The Authority begins by noting that Access Community Radio stations make available air time for various groups to broadcast to their own community of interest, and that the Tamil Society’s broadcast is by and for members of that community. It also notes that Mr Rajan sought an opportunity to correct what he considered to be incorrect statements made on the broadcast on 5 September but that the programme’s presenter "could not broadcast" the corrections. The station later offered him an equivalent amount of time but he declined that offer.

The Authority’s task is to decide whether a breach of any broadcasting standards occurred as a consequence. It notes that the complaint alleges breaches of standards R1, R12 and R(A)9 of the Radio Code of Broadcasting Practice and observes that that Code has now been superseded by a new Code of Practice which came into effect in July 1999. The corresponding standards in that Code are:

Principle 4

In programmes and their presentation, broadcasters are required to maintain standards consistent with the principle that when controversial issues of public importance are discussed, reasonable efforts are made, or reasonable opportunities are given, to present significant points of view either in the same programme or in other programmes within the period of current interest.


4a  Broadcasters will respect the rights of individuals to express their own opinions.

4b  Broadcasters may have regard, when ensuring that programmes comply with Principle 4, to the following matters:

An appropriate introduction to the programme; and

Any reasonable on-air opportunity for listeners to ask questions or present rebuttal within the period of current interest. Broadcasters may have regard to the views expressed by other broadcasters or in the media which listeners could reasonably be expected to be aware of.

Principle 6

In the preparation and presentation of news and current affairs programmes, broadcasters are required to be truthful and accurate on points of fact.


6a  Broadcasters will not use deceptive programme practices.

6b  In the event of an allegation of inaccuracy, broadcasters will act promptly to check the allegation against eh original broadcast, and will broadcast with similar prominence a suitable and appropriately scheduled correction if that is found to be justified.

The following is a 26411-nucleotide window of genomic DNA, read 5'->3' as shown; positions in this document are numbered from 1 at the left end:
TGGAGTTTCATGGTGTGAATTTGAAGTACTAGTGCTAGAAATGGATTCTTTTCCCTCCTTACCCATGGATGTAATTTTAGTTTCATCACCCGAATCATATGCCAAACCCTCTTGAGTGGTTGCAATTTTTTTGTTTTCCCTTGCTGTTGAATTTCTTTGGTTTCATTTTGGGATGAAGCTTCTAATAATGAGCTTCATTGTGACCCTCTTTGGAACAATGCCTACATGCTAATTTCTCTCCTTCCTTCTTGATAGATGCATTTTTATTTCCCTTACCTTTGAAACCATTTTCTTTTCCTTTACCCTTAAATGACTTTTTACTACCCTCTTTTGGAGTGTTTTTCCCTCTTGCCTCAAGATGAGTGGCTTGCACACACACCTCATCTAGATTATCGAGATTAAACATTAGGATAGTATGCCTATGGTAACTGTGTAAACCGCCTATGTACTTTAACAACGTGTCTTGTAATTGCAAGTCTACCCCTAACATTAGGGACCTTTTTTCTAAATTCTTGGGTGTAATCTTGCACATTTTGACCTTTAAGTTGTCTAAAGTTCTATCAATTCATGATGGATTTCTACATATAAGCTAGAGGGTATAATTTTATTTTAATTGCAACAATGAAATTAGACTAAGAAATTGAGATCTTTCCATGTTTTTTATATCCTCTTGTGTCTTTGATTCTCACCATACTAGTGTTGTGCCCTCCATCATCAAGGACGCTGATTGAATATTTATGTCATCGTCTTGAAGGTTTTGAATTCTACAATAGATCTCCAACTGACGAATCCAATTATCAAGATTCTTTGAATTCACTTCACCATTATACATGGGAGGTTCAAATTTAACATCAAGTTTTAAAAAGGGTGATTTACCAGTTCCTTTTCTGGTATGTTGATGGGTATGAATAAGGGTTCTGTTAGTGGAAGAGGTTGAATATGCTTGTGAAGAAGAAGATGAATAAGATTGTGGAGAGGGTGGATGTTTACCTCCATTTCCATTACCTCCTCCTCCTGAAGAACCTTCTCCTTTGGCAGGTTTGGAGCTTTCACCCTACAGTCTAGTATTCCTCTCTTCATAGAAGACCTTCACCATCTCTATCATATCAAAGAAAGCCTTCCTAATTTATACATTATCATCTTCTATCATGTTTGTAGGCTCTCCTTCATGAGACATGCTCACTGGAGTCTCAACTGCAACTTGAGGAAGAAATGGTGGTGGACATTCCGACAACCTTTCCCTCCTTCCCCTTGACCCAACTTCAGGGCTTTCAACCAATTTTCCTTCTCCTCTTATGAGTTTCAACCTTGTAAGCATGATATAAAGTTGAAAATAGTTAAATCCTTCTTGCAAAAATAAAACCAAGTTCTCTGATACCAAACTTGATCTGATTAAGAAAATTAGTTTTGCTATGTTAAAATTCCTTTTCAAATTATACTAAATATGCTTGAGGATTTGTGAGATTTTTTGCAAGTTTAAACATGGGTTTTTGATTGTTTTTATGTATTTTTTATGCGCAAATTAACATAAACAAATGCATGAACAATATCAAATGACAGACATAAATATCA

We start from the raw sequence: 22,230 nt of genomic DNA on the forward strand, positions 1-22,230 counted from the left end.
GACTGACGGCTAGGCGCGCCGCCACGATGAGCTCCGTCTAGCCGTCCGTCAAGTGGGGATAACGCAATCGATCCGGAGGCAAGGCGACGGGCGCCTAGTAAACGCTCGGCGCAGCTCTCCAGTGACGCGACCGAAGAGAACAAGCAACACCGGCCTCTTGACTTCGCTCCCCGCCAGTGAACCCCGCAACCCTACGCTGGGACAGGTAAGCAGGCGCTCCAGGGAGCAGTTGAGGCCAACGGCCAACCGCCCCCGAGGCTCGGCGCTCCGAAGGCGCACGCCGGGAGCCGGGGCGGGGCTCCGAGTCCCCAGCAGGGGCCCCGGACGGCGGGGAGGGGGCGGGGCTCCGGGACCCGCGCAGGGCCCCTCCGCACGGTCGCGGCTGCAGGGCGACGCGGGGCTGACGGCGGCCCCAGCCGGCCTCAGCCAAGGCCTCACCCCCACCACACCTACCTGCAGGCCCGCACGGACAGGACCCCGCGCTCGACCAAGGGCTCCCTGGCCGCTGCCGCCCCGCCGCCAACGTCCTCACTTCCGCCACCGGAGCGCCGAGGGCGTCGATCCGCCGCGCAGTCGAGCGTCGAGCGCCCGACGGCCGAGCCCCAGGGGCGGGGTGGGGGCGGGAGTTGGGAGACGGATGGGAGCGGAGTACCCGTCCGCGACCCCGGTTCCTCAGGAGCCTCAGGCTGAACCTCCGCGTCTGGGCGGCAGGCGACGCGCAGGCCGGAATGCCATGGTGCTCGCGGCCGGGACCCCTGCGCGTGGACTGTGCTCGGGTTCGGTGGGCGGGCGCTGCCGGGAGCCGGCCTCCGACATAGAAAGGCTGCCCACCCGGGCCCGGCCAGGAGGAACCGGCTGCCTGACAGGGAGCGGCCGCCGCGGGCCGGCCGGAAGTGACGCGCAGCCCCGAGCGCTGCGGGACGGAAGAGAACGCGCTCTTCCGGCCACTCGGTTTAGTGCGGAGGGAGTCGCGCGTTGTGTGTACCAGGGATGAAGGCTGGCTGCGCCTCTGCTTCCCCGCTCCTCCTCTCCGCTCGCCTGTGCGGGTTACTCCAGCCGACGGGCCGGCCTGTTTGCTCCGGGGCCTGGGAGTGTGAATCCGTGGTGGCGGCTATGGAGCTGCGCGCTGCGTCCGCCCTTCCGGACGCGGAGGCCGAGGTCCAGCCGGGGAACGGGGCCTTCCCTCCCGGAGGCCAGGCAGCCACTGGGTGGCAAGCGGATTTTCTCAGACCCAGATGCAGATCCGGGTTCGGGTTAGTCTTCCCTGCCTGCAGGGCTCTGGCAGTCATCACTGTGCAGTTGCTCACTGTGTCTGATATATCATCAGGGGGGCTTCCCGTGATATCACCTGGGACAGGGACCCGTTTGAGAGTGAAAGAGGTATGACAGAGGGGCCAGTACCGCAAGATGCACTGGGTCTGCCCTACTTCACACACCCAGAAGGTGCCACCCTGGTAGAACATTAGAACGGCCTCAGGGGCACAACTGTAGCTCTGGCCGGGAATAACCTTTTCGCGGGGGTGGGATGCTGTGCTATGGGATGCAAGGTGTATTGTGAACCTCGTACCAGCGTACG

6c  Factual reports on the one hand, and opinion, analysis and comment on the other, shall be clearly distinguished.

6d  Broadcasters shall ensure that the editorial independence and integrity of news and current affairs is maintained.

The Authority turns first to the Code’s requirement for accuracy, (Principle 6) and notes that it is confined to news and current affairs items and therefore, in this context, is not relevant.

It next turns to a consideration of the balance requirement in Principle 4. As a preliminary point the Authority makes no finding on the accuracy of the broadcast itself, noting that it is apparent from the material provided by Mr Rajan that the historical facts are themselves not conclusive and are open to interpretation. On this occasion, the Authority finds that the offer to provide Mr Rajan with an equivalent amount of airtime satisfied the broadcaster’s obligation to provide a balanced view on the matter. Accordingly, it declines to determine the complaint.


For the reasons set forth above, the Authority declines to determine the complaint.

Signed for and on behalf of the Authority


Sam Maling
10 February 2000


The following correspondence was received and considered by the Authority when it determined this complaint:

1.    A Theva Rajan’s Complaint to Access Community Radio (Auckland) Inc – 5 October 1999

2.    Access Community Radio’s Response to the Formal Complaint – 2 November 1999

3.    Mr Rajan’s Referral to the Broadcasting Standards Authority – 20 November 1999

4.    Access Community Radio’s Response to the Authority – 29 November 1999

5.    Mr Rajan’s Final Comment – 18 December 1999

6.    Access Community Radio’s Further Comment – 29 December 1999

7.    Mr Rajan’s Further Comment – 25 January 2000